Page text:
A group of teenagers have inspired Sainsbury’s to introduce a new shelf labelling initiative in their stores to urge customers to consider donating ‘priority’ items to their local foodbanks.
From Friday 30th November, the supermarket will be displaying the new labels in more than 1,400 branches, including their North East stores, all year round, and as part of their ‘Help Brighten a Million Christmases’ campaign, which will also see signage signposting toy donations in their Argos outlets.
The idea was the brainchild of a team of 16 and 17 year olds taking part in National Citizen Service (NCS), which aims to build a more cohesive, mobile and engaged society. The group’s project helped their local foodbank, in Exeter, see donations from the local Sainsbury’s store treble.
Claudine Blamey, Sainsbury’s Group Head of Corporate Responsibility and Sustainability, said: “It’s been brilliant to work with NCS graduates to permanently role out their fantastic label initiative to all our stores and help reach our target of one million donations.”
Michael Lynas, CEO at NCS Trust, said: “The first two phases of the NCS programme equip young people with the skills and confidence to make a difference, before we challenge them to design and deliver social action projects in phase three.
“We couldn’t be more proud of this group of young people for the impact their idea is set to have across the country.”
North East teenagers taking part in the NCS programme have been volunteering their time to support their local foodbanks. Following time away at an outdoor centre and university-style accommodation, teenagers who take part in the NCS programme plan and deliver a social action project that benefits their local community.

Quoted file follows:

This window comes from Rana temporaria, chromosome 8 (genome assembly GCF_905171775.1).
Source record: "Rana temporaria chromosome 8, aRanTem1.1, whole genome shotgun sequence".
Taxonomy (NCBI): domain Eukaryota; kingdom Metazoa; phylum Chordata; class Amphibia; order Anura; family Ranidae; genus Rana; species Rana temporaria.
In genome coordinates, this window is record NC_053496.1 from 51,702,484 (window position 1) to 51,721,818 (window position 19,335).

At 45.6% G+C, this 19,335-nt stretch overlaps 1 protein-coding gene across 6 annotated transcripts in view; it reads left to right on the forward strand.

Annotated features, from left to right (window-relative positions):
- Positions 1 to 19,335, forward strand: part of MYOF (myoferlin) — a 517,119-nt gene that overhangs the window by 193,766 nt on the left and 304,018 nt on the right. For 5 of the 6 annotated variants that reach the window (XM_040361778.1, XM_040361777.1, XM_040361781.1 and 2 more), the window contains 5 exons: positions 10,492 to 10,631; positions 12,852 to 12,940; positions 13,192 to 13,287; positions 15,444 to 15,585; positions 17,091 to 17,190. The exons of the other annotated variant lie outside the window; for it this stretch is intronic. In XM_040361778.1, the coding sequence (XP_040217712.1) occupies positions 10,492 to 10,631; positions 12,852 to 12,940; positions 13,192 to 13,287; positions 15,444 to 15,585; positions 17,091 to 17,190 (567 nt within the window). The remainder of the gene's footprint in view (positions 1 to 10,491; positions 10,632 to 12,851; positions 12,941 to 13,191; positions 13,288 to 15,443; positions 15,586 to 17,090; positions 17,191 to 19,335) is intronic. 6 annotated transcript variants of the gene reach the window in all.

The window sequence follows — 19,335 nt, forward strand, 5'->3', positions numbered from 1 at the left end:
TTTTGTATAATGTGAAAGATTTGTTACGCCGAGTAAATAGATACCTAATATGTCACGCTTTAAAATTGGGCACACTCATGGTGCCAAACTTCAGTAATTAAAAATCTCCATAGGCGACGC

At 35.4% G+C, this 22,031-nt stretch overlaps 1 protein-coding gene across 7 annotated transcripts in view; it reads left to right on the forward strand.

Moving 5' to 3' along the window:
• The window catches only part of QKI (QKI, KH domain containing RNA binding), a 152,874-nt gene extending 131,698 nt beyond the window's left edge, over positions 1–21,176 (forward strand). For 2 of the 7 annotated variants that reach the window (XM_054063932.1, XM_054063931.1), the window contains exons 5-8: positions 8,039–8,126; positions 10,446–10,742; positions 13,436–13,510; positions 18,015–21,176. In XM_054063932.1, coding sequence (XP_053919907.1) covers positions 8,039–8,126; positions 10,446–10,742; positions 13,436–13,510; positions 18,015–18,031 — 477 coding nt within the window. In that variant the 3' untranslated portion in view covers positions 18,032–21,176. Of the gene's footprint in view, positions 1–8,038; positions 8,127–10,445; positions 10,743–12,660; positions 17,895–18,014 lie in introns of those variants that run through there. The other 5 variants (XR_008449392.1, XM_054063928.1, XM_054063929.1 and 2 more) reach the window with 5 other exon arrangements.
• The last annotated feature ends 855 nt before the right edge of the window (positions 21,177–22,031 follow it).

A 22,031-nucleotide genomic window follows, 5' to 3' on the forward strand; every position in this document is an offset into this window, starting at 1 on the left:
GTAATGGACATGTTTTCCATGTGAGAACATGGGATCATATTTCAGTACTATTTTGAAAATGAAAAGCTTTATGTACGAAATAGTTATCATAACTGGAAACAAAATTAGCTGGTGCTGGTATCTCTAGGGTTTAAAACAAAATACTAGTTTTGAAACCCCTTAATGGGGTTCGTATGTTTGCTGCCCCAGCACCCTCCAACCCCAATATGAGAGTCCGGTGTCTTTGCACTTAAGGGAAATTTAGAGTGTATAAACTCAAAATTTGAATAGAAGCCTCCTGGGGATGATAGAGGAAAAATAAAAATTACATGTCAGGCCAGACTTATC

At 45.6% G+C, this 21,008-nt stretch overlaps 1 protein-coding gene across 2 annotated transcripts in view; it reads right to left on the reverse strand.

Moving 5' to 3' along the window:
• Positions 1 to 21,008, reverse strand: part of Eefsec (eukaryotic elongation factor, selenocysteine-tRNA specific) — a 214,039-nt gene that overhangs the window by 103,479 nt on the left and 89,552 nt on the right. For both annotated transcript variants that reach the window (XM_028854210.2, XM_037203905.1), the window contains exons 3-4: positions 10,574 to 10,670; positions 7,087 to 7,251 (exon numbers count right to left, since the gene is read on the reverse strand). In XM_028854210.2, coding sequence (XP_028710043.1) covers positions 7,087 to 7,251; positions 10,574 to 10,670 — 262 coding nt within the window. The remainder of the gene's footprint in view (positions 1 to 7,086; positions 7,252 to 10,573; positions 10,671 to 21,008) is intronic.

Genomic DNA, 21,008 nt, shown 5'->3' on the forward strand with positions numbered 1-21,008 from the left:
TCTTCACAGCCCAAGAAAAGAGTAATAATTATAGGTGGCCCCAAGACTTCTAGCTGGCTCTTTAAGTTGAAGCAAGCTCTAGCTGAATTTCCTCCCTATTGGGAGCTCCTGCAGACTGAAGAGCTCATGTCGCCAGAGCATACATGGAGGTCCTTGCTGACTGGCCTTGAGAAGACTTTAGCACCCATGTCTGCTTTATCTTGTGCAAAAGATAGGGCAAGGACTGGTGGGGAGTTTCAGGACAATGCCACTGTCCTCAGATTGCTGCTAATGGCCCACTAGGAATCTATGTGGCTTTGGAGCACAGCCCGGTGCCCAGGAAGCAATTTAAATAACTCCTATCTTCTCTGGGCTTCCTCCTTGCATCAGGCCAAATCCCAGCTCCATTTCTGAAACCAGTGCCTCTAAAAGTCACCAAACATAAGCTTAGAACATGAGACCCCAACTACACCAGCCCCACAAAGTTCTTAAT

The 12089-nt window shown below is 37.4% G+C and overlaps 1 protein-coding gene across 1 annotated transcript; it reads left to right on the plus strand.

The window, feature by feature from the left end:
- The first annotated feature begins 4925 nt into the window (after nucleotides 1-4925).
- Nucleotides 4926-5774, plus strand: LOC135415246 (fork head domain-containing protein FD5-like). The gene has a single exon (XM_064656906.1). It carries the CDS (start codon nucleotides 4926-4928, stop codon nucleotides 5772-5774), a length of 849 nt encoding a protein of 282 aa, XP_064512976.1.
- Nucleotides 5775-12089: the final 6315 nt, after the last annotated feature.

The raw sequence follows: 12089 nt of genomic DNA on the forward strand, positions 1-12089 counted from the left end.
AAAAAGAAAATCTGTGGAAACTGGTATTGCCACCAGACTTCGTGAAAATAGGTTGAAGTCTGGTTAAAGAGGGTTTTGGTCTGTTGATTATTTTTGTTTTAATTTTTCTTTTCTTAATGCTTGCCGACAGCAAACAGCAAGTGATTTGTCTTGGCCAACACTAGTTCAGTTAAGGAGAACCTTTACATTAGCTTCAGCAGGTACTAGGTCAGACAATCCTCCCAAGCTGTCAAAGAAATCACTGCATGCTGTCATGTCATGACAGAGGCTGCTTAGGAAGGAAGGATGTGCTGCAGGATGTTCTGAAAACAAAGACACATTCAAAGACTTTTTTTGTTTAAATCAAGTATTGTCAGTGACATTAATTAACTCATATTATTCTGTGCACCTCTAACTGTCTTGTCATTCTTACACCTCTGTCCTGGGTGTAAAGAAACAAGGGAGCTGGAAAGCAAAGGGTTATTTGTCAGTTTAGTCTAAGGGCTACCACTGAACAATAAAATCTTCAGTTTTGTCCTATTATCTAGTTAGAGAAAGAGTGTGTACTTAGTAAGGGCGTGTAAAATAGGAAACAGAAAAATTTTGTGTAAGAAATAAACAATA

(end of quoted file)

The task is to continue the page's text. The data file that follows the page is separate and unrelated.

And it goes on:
Tina Lavelle, NCS Coordinator at East Durham College, said: “We invite East Durham Trust’s FEED project to visit our NCS groups to tell them about issues in our local area and why there is a need for a Foodbank, including stories of families who are newly unemployed and may not receive benefits for 6 weeks and have no means to buy food for their families. Summer holidays are a particularly difficult time for some families who often rely on school meals to feed their children.
“The visit from our local Foodbank is often an eye opener for the young people who are unaware of these issues. Young people then often decide that their social action projects will benefit local foodbanks.”
During the summer, a group of teenagers, taking part in NCS with Newcastle United Foundation, were inspired by an appeal the UK’s biggest foodbank had made. Newcastle West End Foodbank were running short on supplies so the youngsters stepped in to fundraise and collect 45 bags of food for the service.
And in the summer of 2017, another project assisted the Foodbank by revitalising the community space at their Benwell Lane base. The team tidied up the garden area and installed children’s play equipment. Watch more.
Participant Sydnee Smith said: “Coming to the Foodbank and seeing how many people were struggling to feed themselves and their families made me think ‘If I could help in any way possible, it changes their day.’
Teammate Will Ferguson said: “Some people come and get their food, but some people come and stay all day. One man stayed for six or seven hours drinking tea and coffee and talking to people who were coming in and out.
“For it to look nice and have facilities for the kids to use is really important.”
The priority items to be labelled in Sainsbury’s stores include: tinned meat, fish, vegetables, fruit, soup and baked beans; pasta; pasta sauces; rice; jams; coffee; tea; UHT milk; and long-life fruit juice.
Year 11 students can now book their own unmissable NCS experience. Taking place next summer, the programme includes time away at an outdoor adventure centre, a stay in university-style accommodation and the chance for teens to give back to their local community.
Visit NCSYES.co.uk or call 0191 247 4020 to find out more.